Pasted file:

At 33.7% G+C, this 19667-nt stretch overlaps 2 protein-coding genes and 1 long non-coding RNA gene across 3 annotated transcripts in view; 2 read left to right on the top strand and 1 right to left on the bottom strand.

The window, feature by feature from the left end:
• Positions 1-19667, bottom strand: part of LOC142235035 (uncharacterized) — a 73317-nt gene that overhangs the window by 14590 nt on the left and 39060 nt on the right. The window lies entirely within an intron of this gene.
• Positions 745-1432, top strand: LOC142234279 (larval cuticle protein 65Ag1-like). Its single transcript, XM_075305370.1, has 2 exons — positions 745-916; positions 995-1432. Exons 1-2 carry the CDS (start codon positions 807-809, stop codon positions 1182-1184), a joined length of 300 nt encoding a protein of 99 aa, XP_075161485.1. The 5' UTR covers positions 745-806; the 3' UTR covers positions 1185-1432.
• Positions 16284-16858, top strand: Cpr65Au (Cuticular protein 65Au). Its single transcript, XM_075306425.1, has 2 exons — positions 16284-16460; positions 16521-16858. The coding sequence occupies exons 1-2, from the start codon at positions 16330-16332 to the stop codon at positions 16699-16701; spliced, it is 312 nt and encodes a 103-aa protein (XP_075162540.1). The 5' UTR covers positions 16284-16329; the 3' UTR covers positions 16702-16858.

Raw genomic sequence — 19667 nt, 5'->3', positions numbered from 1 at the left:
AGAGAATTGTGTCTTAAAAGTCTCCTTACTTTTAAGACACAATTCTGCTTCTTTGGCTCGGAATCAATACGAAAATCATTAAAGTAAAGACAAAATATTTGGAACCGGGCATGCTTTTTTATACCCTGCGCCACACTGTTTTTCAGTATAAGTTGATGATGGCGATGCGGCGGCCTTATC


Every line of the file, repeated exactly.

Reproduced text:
At 33.7% G+C, this 19667-nt stretch overlaps 2 protein-coding genes and 1 long non-coding RNA gene across 3 annotated transcripts in view; 2 read left to right on the top strand and 1 right to left on the bottom strand.

The window, feature by feature from the left end:
• Positions 1-19667, bottom strand: part of LOC142235035 (uncharacterized) — a 73317-nt gene that overhangs the window by 14590 nt on the left and 39060 nt on the right. The window lies entirely within an intron of this gene.
• Positions 745-1432, top strand: LOC142234279 (larval cuticle protein 65Ag1-like). Its single transcript, XM_075305370.1, has 2 exons — positions 745-916; positions 995-1432. Exons 1-2 carry the CDS (start codon positions 807-809, stop codon positions 1182-1184), a joined length of 300 nt encoding a protein of 99 aa, XP_075161485.1. The 5' UTR covers positions 745-806; the 3' UTR covers positions 1185-1432.
• Positions 16284-16858, top strand: Cpr65Au (Cuticular protein 65Au). Its single transcript, XM_075306425.1, has 2 exons — positions 16284-16460; positions 16521-16858. The coding sequence occupies exons 1-2, from the start codon at positions 16330-16332 to the stop codon at positions 16699-16701; spliced, it is 312 nt and encodes a 103-aa protein (XP_075162540.1). The 5' UTR covers positions 16284-16329; the 3' UTR covers positions 16702-16858.

Raw genomic sequence — 19667 nt, 5'->3', positions numbered from 1 at the left:
AGAGAATTGTGTCTTAAAAGTCTCCTTACTTTTAAGACACAATTCTGCTTCTTTGGCTCGGAATCAATACGAAAATCATTAAAGTAAAGACAAAATATTTGGAACCGGGCATGCTTTTTTATACCCTGCGCCACACTGTTTTTCAGTATAAGTTGATGATGGCGATGCGGCGGCCTTATC